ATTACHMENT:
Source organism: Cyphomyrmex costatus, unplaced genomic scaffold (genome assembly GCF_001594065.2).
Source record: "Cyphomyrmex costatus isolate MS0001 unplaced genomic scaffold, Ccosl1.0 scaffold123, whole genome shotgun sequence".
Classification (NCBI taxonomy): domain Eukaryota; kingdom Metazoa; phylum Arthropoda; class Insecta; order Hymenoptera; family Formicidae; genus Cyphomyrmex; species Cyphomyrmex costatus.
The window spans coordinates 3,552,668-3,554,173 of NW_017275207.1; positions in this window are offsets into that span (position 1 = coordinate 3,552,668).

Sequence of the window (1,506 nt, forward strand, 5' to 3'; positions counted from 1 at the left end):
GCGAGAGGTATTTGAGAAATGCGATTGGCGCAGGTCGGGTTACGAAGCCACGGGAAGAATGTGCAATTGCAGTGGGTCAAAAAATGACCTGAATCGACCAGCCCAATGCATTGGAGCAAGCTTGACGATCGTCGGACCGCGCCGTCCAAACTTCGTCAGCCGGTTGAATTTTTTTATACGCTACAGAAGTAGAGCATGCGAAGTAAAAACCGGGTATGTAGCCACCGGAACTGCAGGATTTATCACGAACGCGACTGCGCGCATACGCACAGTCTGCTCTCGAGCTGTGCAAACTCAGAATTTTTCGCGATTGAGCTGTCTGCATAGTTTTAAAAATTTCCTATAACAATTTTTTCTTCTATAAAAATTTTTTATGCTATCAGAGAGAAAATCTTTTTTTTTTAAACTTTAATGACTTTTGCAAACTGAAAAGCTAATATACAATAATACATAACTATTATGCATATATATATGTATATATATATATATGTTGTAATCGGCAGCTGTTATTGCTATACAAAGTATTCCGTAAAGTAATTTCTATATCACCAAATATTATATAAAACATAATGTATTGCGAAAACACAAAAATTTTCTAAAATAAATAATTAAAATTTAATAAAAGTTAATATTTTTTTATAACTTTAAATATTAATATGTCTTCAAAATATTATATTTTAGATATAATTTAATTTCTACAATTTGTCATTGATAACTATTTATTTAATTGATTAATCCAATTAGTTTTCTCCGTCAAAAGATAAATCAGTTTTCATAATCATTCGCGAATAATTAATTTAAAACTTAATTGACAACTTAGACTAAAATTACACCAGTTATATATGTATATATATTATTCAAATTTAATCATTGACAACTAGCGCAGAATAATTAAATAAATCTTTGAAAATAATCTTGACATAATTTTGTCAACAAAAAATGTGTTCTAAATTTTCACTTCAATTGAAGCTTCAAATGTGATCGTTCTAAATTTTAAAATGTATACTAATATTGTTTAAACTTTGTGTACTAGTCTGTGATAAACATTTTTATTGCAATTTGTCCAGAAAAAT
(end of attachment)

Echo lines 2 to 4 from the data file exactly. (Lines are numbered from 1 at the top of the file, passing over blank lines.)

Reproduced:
Source record: "Cyphomyrmex costatus isolate MS0001 unplaced genomic scaffold, Ccosl1.0 scaffold123, whole genome shotgun sequence".
Classification (NCBI taxonomy): domain Eukaryota; kingdom Metazoa; phylum Arthropoda; class Insecta; order Hymenoptera; family Formicidae; genus Cyphomyrmex; species Cyphomyrmex costatus.
The window spans coordinates 3,552,668-3,554,173 of NW_017275207.1; positions in this window are offsets into that span (position 1 = coordinate 3,552,668).